It is usual to have a plethora of expectations from the Union Budget, and a yearning for so-called “big-bang” reforms and announcements. Expectations leading to this Budget were further heightened in the wake of recent demonetisation, as well as the forthcoming elections in five states. It is, therefore, easy for some to feel disappointed at the lack of theatrics and big-bang reformist fireworks in the Budget. However, it is consistent in direction with the previous two budgets of the current NDA government, as well as the economic ideology being espoused by the PM in his various speeches and actions in the last 32 months.
Budget 2017 gives enough reason to feel optimistic about the nation’s economy in general, and a noticeable boost in consumer spending (and, therefore, better prospects for Indian retail) in the quarters to come.
The current NDA government has been consistent in its focus areas and these have been reiterated in this Budget speech too, for making India a more efficient country to do business in, and more inclusive for its 127 crore citizens. The very substantial hike in government spending in various areas and schemes, such as infrastructure, rural and affordable housing and MNREGA, a very significant reduction in income rates for those having annual incomes below Rs 5 lakh (and relief for all individual taxpayers below Rs 50 lakh annual income), and a hike of Rs 100,000 crore in lending to the farm sector will steadily yield more visible results by way of better capacity utilisation of core industries such as steel and cement and capital goods producers, higher job creation and improving the rural economy in particular. Finally, it is also a very welcome move to come out with specific schemes for the leather and footwear sector, since this sector can also create a large number of jobs, especially for those in the underprivileged strata of society, and can also generate some additional export income for the country.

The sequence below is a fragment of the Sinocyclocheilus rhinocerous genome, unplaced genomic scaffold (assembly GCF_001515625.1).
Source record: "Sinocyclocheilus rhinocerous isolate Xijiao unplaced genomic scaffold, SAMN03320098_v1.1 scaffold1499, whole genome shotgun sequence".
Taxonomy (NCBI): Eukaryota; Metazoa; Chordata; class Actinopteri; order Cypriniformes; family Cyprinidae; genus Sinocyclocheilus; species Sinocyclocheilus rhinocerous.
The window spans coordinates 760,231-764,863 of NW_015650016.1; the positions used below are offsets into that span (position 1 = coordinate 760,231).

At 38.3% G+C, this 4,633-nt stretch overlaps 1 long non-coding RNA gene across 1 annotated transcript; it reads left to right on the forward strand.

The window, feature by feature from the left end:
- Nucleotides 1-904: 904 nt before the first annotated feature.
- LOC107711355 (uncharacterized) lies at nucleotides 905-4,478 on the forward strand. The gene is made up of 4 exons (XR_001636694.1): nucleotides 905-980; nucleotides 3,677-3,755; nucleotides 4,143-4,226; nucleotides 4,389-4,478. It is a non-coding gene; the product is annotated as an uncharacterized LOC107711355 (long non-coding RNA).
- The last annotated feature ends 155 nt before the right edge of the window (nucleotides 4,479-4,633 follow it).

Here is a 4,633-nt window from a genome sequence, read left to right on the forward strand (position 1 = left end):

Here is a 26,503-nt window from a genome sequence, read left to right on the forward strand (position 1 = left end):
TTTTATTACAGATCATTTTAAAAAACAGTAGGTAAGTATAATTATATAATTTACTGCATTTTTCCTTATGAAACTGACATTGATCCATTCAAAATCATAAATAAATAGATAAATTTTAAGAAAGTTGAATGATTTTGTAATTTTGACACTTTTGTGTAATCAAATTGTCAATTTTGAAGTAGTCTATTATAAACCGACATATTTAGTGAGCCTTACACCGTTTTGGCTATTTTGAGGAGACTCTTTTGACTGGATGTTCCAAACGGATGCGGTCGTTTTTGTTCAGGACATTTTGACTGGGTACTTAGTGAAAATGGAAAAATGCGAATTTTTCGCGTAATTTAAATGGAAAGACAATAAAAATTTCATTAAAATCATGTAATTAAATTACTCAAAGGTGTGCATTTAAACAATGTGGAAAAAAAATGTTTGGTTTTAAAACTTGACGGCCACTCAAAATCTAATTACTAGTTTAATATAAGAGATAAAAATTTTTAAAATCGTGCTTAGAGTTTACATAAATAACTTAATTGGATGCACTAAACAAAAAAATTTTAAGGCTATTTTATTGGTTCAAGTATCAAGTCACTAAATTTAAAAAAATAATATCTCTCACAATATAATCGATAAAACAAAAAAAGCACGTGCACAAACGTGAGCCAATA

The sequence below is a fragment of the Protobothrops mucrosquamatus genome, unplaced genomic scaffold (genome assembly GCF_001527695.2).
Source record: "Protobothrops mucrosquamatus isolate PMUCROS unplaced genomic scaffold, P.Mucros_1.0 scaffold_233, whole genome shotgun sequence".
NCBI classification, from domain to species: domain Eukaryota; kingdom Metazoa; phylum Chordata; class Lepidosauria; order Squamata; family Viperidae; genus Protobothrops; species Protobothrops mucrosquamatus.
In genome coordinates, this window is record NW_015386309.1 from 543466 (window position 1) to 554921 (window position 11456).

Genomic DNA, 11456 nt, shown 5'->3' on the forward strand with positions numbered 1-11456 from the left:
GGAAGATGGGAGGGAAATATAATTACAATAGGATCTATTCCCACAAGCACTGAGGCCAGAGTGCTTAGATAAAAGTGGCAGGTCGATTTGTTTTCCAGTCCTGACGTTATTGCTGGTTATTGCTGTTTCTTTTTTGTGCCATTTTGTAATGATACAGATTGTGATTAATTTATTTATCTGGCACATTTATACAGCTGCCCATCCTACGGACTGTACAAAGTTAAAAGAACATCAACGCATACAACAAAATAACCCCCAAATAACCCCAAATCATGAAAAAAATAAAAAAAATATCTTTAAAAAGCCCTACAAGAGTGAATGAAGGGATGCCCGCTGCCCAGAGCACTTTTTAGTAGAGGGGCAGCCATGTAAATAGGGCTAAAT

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There is also another very significant announcement in this Budget by way of reduction of income tax rate by 500 basis points (peak rate now 25%) on companies whose turnover is up to Rs 50 crore (up from Rs 5 crore now). It is very difficult to estimate the direct impact of this major tax reduction, since some of the tax saved by such medium-scale enterprises will be retained as earnings for further expansion.
The cumulative impact of all of these changes is likely to give a more steady boost to private consumption in general, and more specifically, rural consumption. The retail sector should see continuing steady growth, and good profitability for well managed businesses.